Somatic Psychology

Bridging the mind-body gap

The Power of Being You

Ignoring your own desires and views may lead to more than denying “who you are.”

Giving too much of yourself and saying yes too often is something many people are accustomed to doing to avoid conflicts and feelings of guilt. A sincere desire to give is wonderful, however, there’s a distinction between giving of yourself and giving up yourself. Ignoring your own desires and views may not only deny “who you are” but, over time, may lead to resenting others, feeling fatigued or anxious, and experiencing stress induced physical symptoms.

The pattern of avoiding conflicts and pleasing others without considering your own needs is typical for someone who was not allowed to say no in his or her family – being criticized, yelled at, or abused in childhood. Bradshaw, an inner child specialist, adds that this pattern might also stem from not having been able to properly complete the toddler phase between 18 months to three years. While still feeling dependent, toddlers are trying to separate from their parents to explore their autonomy by opposing their parents. These interactions are often interpreted as power struggles by parents whose patience is pushed to the edge. If parents do not know how to model healthy ways to handle frustrations and set appropriate limits, children might not be able to test their power successfully. As a result they may end up having difficulty saying no to others or even asking for what they want without feeling great remorse or shame. As adults they might continue this particular pattern without knowing where their behavior originated.

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One of the most helpful ways of gaining back a sense of “power of being you” is to spend time with your “inner child” that still needs to complete this toddler phase effectively. The best way to access your inner child is when you are still and quiet such as in a state of meditation or self-hypnosis. Before you start, set an intention of how you want to feel. Additionally, telling yourself that you are looking from the here and now is important so that you don’t regress during this exercise.  Also remember that you are not in the same situation you were during childhood. If going back to childhood memories brings up traumatic experiences, I would advise you to have the support of a psychotherapist.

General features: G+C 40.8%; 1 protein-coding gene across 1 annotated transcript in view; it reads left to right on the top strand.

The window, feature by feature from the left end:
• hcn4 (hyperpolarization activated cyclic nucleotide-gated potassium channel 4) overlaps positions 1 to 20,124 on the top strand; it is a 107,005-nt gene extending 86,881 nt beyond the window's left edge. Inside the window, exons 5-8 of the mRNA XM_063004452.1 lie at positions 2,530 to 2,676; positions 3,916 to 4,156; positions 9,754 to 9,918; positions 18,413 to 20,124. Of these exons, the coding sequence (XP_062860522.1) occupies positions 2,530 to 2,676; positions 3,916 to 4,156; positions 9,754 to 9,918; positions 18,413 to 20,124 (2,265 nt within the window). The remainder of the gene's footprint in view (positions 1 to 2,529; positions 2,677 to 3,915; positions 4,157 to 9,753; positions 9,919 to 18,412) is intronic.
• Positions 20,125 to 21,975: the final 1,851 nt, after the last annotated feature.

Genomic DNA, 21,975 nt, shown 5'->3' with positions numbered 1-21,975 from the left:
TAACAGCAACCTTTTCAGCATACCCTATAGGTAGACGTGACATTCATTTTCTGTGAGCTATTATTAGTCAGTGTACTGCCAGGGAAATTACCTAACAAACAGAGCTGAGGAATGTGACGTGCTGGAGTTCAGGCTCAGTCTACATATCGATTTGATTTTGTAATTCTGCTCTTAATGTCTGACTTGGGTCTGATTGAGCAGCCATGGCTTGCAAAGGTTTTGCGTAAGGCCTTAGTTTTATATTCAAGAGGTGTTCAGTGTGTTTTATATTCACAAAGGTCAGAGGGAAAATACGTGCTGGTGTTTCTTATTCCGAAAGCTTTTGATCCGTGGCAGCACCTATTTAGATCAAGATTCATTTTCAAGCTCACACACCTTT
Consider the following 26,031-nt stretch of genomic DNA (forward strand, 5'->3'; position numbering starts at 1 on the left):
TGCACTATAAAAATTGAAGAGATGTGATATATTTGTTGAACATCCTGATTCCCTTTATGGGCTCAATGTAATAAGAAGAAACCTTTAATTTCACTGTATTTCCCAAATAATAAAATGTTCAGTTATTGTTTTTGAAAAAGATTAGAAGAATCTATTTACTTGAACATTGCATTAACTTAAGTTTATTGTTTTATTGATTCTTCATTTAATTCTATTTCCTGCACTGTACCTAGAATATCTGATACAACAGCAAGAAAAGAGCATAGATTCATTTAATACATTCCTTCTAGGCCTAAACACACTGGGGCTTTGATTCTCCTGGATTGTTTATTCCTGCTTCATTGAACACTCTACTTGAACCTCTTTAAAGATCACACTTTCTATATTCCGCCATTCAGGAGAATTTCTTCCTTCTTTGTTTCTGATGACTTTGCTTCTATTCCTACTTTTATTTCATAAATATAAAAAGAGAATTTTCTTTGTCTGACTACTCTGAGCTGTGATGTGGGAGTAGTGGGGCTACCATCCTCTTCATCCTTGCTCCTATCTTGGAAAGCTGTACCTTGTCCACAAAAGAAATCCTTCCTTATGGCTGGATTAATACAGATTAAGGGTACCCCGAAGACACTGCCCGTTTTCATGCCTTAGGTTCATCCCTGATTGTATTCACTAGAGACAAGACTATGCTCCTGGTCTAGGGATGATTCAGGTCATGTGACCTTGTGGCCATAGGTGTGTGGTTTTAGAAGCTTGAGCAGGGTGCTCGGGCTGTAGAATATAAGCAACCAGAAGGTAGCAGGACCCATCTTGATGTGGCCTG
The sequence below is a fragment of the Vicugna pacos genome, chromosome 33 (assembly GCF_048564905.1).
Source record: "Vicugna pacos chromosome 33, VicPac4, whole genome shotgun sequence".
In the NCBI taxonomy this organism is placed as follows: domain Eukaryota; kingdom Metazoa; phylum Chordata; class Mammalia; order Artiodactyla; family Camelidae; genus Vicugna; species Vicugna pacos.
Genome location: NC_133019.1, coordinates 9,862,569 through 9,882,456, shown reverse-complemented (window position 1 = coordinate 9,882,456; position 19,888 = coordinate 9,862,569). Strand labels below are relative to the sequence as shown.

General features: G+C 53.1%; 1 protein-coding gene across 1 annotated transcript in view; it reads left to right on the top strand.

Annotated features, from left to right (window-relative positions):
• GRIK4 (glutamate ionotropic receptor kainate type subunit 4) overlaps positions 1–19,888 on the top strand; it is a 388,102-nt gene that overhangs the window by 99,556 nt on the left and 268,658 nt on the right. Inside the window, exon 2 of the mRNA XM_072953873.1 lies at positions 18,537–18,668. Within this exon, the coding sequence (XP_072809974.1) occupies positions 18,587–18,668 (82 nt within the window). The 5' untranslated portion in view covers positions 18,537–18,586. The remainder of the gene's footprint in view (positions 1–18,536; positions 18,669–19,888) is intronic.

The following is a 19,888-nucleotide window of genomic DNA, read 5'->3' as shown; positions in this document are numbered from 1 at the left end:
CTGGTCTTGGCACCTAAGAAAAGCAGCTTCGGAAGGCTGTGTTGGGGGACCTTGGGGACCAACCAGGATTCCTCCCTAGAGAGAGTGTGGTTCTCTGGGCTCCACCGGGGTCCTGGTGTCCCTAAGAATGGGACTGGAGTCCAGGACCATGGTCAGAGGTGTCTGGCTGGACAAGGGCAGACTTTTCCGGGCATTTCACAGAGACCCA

When you are in a relaxed position, ask your inner child to come forward – the child that that holds the original pain of what you are currently struggling with. For example, if you want to resolve your issue of needing to stand up for yourself, you need to connect to the child that is linked to the time you learned not to stand up for yourself. Our subconscious holds “inner children” that are of various ages and therefore a different child may come forward at different times. With a little practice, connecting with your inner child becomes easier and you might receive an image, a sensation, or recall a scenario from your past where you were hurt or needed attention.

Once your inner child appears, do not push or force your inner child to do anything – just observe her and let him or her guide you for a while. Stay with it and notice what is happening as you pay attention. Even though you would think the child knows you, it needs to learn to trust and to get to know you. Often people are not sure what to do or say. Test out what your inner child responds to and value the child’s accomplishments. Say something nurturing and comforting like “I am here for you;” or “It is Okay to say no, to be mad or sad, and to explore;” and “I will make sure you don’t get hurt.” Be patient as all new skills require time and practice.

To help this process, try to gather information about each of your developmental stages and find out as much as you can about your childhood. Additionally, I encourage you to debrief your experience with someone that you can trust and who will support you. Once you have completed the toddler stage successfully, you can reclaim the power of being you and saying “yes” to your own desires and opinions. As you respect your own desires and boundaries and stop repressing them, you might experience increased energy, less anxiety, and less stress on your body. Even more, others have a chance to see who you really are and get to know you on a deeper level.

Susanne Babbel, Ph.D., M.F.T., is a psychologist specializing in trauma and depression.

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